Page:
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The Lucas County Board of Commissioners on Tuesday unanimously approved — starting immediately — a 60-day pilot free-feeding program at Lucas County Canine Care & Control for dogs who guard their food, most of which had been killed in the past.
The commissioners also approved offering incentives for rescue groups to take food-guarders by waiving the $50 fee and giving an extra $100 per dog for their care. The county also set a free adoption weekend event for March 15 and 16.
“This step was really a process of putting together three prongs of the stool so that it stands upright and works,” said Carol Contrada, commissioner president.
Free feeding is a technique endorsed by the American Society for the Prevention of Cruelty to Animals and area dog trainers to correct food guarding. It involves providing a dog with constant access to a large amount of food, which makes it a less valuable resource. An ASPCA official said free feeding in most cases will correct a dog’s food aggression within two to three days.
Until now, the county’s policy as administered by Julie Lyle, the county shelter’s director, was to kill most dogs who froze, growled, or tried to bite over a food bowl during a standard behavior evaluation. That meant a death sentence for more than 200 dogs in 2013.
The program, believed to be the first of its kind in the shelter’s history, is estimated to cost $10,000 over the 60 days and will use the shelter’s budget primarily funded by dog-license fees. It will allow dogs who freeze or growl over a food bowl but do well on all other areas of the behavior test to be free-fed.
“Those dogs are going to be transferred, and the behavior modification can then take place over time, which is really what the dogs need,” Mrs. Contrada said.
Dogs that try to bite a fake hand used during the evaluation still will be killed.
The program will include “pit bull”-type dogs who show behavior such as eating faster, refusing to lift their heads from the bowl, or following the bowl with a stiff body in addition to those who freeze or growl.
The county’s policy to kill “pit bull”-type dogs who exhibit concerning behavior, even if not definitively aggressive, on any other part of the behavior evaluation stays in place despite the removal of breed-specific legislation from Ohio law in 2012.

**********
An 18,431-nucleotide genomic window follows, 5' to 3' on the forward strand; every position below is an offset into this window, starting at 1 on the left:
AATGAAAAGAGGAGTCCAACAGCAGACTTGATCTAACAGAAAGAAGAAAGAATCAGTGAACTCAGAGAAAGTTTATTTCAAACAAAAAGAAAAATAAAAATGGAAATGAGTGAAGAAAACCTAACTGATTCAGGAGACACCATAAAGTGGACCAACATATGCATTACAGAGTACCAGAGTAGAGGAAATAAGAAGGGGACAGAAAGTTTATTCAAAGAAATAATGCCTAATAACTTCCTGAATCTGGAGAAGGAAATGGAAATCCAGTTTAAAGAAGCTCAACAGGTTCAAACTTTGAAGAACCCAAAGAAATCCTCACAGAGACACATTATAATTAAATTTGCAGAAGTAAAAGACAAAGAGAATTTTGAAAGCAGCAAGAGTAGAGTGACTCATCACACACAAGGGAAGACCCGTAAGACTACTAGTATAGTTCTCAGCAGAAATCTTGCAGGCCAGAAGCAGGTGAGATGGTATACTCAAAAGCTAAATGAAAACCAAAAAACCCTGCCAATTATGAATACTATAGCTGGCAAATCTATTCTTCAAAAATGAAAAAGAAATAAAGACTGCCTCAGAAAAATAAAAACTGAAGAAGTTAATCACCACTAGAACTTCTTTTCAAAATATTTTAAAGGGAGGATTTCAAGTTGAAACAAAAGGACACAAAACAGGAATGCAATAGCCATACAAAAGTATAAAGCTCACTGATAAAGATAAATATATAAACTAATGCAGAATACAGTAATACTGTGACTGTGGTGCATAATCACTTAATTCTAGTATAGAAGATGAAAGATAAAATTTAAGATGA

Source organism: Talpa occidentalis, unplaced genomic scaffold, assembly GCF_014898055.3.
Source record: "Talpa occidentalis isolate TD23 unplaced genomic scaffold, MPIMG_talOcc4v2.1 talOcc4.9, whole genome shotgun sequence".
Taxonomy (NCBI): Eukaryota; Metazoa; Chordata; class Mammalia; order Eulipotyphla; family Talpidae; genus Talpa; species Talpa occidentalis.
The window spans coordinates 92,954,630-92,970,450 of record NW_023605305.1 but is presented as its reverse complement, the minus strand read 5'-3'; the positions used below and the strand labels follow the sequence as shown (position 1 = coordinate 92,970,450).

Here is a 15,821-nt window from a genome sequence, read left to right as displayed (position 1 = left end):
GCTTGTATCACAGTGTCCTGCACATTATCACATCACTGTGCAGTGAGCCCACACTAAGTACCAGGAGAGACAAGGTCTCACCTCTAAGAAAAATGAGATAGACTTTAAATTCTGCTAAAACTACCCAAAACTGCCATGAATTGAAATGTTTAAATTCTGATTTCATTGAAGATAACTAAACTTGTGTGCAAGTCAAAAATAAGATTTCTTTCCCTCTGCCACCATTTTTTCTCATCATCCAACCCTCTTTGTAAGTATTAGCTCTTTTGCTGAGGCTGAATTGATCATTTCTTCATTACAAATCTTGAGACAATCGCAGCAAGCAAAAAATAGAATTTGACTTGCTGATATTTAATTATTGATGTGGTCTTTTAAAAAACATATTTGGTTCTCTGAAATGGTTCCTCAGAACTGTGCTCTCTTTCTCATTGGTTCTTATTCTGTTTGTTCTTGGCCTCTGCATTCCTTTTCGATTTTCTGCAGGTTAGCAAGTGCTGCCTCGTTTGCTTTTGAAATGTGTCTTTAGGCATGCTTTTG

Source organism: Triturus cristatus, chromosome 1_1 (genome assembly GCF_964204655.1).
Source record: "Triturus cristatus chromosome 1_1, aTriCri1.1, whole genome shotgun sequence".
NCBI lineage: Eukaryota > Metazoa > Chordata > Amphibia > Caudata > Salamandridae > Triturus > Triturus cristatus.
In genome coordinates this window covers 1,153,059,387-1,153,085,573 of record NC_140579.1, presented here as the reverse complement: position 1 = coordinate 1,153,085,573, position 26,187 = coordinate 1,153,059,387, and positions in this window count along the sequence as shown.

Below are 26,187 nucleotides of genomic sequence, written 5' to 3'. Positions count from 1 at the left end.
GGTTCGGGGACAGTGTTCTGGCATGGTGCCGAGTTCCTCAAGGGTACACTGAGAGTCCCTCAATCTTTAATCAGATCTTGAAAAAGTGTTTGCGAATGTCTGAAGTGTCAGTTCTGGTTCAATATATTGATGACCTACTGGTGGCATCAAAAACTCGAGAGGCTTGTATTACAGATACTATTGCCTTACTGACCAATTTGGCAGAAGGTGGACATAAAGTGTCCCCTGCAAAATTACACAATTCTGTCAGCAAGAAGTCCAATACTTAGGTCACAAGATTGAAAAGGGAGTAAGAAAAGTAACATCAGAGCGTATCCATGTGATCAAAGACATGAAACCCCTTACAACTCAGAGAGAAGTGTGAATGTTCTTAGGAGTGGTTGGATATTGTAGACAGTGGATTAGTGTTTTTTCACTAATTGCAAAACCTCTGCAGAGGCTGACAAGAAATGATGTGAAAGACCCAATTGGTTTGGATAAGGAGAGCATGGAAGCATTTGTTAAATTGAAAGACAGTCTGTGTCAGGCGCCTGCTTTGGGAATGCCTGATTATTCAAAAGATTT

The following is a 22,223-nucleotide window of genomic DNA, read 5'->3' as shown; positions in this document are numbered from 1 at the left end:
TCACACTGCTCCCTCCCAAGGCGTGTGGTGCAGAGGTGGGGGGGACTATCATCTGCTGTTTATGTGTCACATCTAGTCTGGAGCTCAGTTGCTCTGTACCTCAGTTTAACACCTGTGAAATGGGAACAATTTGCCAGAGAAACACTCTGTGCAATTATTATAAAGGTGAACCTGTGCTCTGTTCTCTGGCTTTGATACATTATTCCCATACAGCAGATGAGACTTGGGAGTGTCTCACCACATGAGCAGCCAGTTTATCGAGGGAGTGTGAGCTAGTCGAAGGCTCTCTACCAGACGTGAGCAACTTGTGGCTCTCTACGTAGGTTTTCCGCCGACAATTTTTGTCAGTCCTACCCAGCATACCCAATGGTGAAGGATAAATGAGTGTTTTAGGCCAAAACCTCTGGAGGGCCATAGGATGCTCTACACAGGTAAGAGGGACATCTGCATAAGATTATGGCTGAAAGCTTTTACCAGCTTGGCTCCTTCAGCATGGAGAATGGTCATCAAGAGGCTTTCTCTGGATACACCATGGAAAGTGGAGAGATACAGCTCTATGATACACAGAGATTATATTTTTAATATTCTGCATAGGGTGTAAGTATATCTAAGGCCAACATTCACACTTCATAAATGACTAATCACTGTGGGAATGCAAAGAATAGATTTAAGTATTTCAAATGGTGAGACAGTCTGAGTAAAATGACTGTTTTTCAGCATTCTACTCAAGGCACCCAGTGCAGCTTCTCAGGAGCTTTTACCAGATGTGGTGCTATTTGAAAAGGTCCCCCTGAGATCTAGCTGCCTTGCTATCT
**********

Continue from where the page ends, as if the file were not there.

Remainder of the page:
“This is a [local] policy,” Ms. Lyle said. “We went from euthanizing nearly every ‘pit bull’ to transferring them and adopting them. We want to keep the community safe, keep them feeling safe, and putting the best of the best dogs out there.”
She said “pit bull”-type dogs make up more than 30 percent of the shelter’s population, on average. She added that the shelter’s transfer partners generally adhere to the same standards, making “pit bulls” with behavior problems difficult to transfer out.
Rescue groups that accept a food guarder from the county shelter will not have to pay the $50 per dog fee and will receive a bonus $100 for each dog’s care.
“We have a lot of partners in the community now, and we want to help those partners take dogs that they can help their behavior,” Ms. Lyle said, adding that the county shelter has more than 50 transfer partners. “We’ve been in communication with a number of them with positive responses, and they are excited to enter into this program with us as well.”
The final aspect of the resolution sets the “Lick of the Irish O-Doption Weekend” for March 15 and 16, near St. Patrick’s Day. The standard $100 adoption fee will be waived for dogs during the event and adopters only will need to pay for a dog license.
Commissioner Tina Skeldon Wozniak said the event will free up space at the county shelter.
“This will help you do the work you’re trying to do, which is to find more homes,” she told Ms. Lyle.
Ms. Lyle said more adoptions allow the shelter to dedicate more resources “to dogs that need more help medically, behaviorally,” and who sometimes just need more time.
Commissioner Pete Gerken did not comment on the resolution at the meeting and declined to comment to The Blade afterward.
In addition to the changes approved on Tuesday, the county last week announced a change with the shelter’s existing Prisoners Helping Dogs, or PhD, program that sends dogs to the Toledo Correctional Institution to be trained by inmates there for several weeks. That program now will accept food guarders.
“We’ve invested a lot in training the inmate trainers, and I think they’re skilled enough to move onto bigger behavior issues,” Ms. Lyle said. “It’s a wonderful merging of programs that we can undertake here. ... That’s a way that we can get really down and dirty and get that behavior modified.”
Ms. Lyle said the county shelter chooses dogs for the program that are social with both people and other canines and not fearful overall. The dogs as a group also have to be able to safely interact off-leash.
“Pit bulls,” Doberman pinschers, and Rottweilers are not allowed in community service programs in the state’s prisons, however. A memo sent to county dog wardens in September, 2012, from the west, east, and central regional directors of the Ohio Department of Rehabilitation and Correction said the breeds are not permitted because of “incidents of aggressive behavior, i.e. growling, barking, and lunging at other dogs, involving the aforementioned breeds.”
Toledo Correctional spokesman Darlene Mitchell did not return phone calls or emails from The Blade requesting comment.
Also last week, Ms. Lyle implemented a change in the way the behavior evaluation is conducted. The procedure had been to discontinue the assessment immediately if a dog froze, growled, or tried to bite over a food bowl, which in most cases resulted in the killing of the dog. The county is now completing the evaluation for dogs who exhibit food aggression, but the change does not affect a decision to stop the evaluation if a dog does poorly on other areas of the evaluation.